This is a cost that now causes a bankruptcy in America every 30> seconds. By the end of the year, it could cause 1.5> million Americans to lose their homes. In the last eight years, premiums have grown four times faster than wages. And in each of these years, one million more Americans have lost their health insurance. It is one of the major reasons why small businesses close their doors and corporations ship jobs overseas. And it’s one of the largest and fastest growing parts of our budget. Given these facts, we can no longer afford to put health care reform on hold.

Yet cost control was simply a smokescreen to win broad public support. An overwhelming majority of Americans have health insurance, so a reform plan designed mainly to expand coverage — at the expense of those who already have it — was bound to go nowhere fast. So Obama and congressional Democrats disguised what was at its core a coverage expansion bill in the rhetoric of cost containment. By the time the number crunchers at the Center for Medicare and Medicaid Services reported that the bill would actually increase the total cost of health care in this country and only exacerbate the runaway costs of federal health subsidies, the bill had already been made the law of the land. The price that the public will pay for this new entitlement will be broad-based. Independent estimates suggest millions will lose their current health care coverage as businesses drop insurance plans to save money, and in the meantime the bill has only added to uncertainty in the businesses community, which has not fully figured out what the reforms will mean for the bottom line.

From a certain perspective, all of this seems like par for the course for the Democratic Party. Indeed, payouts to unions, tax credits for the poor, reams of new environmental regulations, and health entitlements have more or less been the party’s bread and butter for generations. But what makes this so extraordinary is the shift in the political economy. It is one thing to pass a cap and trade bill when economic growth averages more than three percent per year; quite another when it struggles to rise above two percent. It is one thing to burden businesses with a health insurance mandate when hiring is at an all-time high, quite another when it has hit a 30-year low. It is one thing to promote deficit-financed public works programs when the deficit amounts to less than one percent of gdp, quite another when it is nearly ten percent. This is not about dedicating a portion of the nation’s annual surplus to achieve goals of social welfare; this is about simple redistribution, about taking from Peter to pay Paul to equalize the slice of the national pie both enjoy. No doubt Bryan would heartily endorse all of these programs if he were alive today.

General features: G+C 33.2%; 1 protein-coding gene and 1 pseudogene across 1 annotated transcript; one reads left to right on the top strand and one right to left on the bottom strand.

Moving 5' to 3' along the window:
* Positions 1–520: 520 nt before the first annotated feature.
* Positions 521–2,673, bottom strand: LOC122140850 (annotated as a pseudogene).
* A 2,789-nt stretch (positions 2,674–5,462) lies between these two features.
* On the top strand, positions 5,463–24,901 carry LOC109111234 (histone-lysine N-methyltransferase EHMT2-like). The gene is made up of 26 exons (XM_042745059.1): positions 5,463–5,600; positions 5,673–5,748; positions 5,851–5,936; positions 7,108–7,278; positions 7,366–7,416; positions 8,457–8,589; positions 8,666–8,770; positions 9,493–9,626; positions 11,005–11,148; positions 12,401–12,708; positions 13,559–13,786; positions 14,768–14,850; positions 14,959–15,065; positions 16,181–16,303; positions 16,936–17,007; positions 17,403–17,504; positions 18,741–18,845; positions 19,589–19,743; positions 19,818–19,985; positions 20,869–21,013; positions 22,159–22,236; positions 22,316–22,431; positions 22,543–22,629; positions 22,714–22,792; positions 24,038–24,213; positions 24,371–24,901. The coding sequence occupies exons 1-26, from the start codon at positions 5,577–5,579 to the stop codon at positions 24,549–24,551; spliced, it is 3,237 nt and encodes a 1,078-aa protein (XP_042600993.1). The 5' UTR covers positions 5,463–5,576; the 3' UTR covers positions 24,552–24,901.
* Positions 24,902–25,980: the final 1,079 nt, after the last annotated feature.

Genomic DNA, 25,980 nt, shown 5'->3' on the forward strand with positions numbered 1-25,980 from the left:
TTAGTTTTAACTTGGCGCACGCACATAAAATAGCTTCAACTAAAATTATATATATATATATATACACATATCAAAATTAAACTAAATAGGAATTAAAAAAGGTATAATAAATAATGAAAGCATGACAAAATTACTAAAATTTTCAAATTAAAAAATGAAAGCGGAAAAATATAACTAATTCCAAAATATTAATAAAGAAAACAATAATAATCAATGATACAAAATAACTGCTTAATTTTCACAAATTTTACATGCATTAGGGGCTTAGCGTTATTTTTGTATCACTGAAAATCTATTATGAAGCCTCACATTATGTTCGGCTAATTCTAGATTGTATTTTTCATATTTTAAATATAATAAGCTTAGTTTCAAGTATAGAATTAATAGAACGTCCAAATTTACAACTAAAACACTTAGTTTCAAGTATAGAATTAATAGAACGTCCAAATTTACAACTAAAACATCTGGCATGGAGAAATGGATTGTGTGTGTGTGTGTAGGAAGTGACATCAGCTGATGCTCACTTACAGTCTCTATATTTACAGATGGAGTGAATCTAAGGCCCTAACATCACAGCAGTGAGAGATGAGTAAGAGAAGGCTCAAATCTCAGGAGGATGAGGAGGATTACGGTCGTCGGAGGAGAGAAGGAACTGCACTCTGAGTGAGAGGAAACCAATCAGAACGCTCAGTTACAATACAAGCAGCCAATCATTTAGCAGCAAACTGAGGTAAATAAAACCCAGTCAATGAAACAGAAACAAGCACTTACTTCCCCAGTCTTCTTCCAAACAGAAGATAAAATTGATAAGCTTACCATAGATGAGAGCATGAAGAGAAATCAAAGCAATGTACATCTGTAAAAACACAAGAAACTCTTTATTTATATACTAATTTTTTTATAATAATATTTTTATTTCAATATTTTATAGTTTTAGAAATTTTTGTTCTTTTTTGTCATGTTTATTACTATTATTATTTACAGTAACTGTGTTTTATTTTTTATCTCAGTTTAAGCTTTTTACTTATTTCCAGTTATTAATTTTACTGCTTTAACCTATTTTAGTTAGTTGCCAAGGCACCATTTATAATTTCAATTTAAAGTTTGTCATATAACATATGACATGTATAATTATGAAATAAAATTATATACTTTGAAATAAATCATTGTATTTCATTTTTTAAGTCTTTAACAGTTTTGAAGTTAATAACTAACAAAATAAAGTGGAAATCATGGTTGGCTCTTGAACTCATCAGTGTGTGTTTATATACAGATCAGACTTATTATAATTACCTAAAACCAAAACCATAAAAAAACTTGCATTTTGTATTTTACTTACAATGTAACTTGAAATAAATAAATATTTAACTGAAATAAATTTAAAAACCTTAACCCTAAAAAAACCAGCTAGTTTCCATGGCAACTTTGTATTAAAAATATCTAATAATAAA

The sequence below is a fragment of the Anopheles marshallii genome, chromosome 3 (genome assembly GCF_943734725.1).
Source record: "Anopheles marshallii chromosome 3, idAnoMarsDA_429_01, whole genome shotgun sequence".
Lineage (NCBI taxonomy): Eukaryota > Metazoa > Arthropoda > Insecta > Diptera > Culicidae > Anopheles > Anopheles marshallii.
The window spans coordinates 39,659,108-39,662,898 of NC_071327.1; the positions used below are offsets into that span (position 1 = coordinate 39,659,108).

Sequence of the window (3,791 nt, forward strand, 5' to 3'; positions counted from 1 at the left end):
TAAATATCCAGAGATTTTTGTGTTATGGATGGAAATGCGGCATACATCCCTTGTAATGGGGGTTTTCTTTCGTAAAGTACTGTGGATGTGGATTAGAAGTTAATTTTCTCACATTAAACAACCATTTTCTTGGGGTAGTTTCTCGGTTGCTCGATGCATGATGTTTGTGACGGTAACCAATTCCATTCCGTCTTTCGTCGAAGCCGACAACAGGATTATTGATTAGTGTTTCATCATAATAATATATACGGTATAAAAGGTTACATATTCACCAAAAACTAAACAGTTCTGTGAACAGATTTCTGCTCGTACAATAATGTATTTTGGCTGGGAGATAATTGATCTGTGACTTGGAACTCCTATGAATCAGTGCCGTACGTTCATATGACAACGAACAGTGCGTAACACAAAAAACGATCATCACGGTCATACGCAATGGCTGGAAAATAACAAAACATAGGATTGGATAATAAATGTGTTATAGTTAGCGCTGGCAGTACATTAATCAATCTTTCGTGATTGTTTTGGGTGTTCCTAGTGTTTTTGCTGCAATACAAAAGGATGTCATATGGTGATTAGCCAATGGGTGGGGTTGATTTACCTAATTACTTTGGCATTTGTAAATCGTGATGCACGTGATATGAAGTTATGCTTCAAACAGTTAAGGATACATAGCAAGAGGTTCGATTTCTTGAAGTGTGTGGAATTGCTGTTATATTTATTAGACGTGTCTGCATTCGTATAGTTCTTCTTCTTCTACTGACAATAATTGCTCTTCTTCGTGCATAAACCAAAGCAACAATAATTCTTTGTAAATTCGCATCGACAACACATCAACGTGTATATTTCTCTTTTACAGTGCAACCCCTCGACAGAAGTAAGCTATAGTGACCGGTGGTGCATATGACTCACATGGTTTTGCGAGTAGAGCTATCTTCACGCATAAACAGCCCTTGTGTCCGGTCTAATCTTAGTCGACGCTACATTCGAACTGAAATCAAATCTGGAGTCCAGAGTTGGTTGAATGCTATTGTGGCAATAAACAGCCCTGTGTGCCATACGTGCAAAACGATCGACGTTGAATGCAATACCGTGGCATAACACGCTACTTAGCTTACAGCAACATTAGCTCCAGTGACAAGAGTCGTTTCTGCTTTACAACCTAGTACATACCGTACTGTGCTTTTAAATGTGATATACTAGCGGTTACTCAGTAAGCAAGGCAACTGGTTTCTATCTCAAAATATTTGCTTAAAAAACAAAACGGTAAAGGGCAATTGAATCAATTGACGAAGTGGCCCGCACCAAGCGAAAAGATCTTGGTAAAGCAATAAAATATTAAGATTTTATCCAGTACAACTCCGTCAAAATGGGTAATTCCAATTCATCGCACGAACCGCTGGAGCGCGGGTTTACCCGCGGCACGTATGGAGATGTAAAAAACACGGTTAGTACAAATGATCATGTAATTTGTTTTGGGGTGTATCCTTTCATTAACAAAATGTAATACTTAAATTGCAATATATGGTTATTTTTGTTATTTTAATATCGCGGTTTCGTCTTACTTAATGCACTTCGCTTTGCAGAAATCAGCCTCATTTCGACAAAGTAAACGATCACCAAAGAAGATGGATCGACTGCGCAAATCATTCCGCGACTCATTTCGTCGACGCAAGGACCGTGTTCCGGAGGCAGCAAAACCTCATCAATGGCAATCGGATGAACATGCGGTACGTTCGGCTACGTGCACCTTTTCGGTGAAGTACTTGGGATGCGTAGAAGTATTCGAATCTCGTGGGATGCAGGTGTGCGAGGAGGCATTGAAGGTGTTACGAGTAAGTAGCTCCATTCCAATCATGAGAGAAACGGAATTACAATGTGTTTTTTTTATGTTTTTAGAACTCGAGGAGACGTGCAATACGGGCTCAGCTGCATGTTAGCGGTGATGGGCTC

For their part, Republicans are returning to the principles laid out by Hamilton, Clay, and McKinley. No longer are they promoting “Democratic lite” social welfare programs like Bush’s Medicare prescription drug benefit. Instead, the bulk of the gop’s intellectual efforts has lately been in devising entitlement reforms, such as those proposed by House Budget Committee Chairman Paul Ryan, designed to keep the basic social welfare commitments in place without doubling the size of the government. Additionally, Republicans are increasingly pushing fundamental tax reform, something that has not been done in 25 years. What’s more, in an unprecedented shift, Republicans are now talking seriously about comprehensive health care reform — not just wiping “Obamacare” from the books, but making a serious, sustained bid to lower the costs of care. All of these ideas would, if realized, reduce the size and scope of the federal government, alleviate the burdens that are currently carried by businesses, and hopefully rehabilitate private sector growth. In other words, the economic crisis has refocused the Republican Party’s attention on the ways that the federal government can support American private enterprise. McKinley would surely be pleased.

The 2012 decision

One way in which 2012 will likely differ from 1832 and 1896 is that in those prior two contests the combatants were eager advocates of their own side, whereas Barack Obama probably will not be. The man who, as a candidate, declared that it was time for the country to make the hard choices prefers, as president, to recast the hard choices as “false choices”; he probably does not want to get pinned down in the same way that Jackson, Clay, Bryan, and McKinley did. Instead, if recent history is any guide, he will rather prefer to cast himself as the defender of both traditions, and cast his opposition as the representatives of a radical fringe.

Still, this might not matter. A challenger with a slender record in government can define himself whatever way he chooses, but a president is bound by his record; thus, President Obama faces more limitations in 2012 than candidate Obama did in 2008. With persistent weakness in the economy, a massive new health care entitlement set to go in effect, and a looming deficit crisis that will require either massive new taxes or major entitlement reforms — President Obama may have no choice but to defend the political tradition of the liberal Democrats.

If so, 2012 might turn out to be one of those elections that our grandchildren, and their children, talk about. It could be one of those decisive contests where the choice of the electorate sets the course of public policy for generations to come. And once again, it looks to be another battle between the political heirs of Hamilton, Clay, and McKinley against the heirs of Jefferson, Jackson, and Bryan. Will the government continue to facilitate the expansion of the private sector, or will it further burden it with new layers of regulation and taxation? A year from now, we might very well know the answer to that question.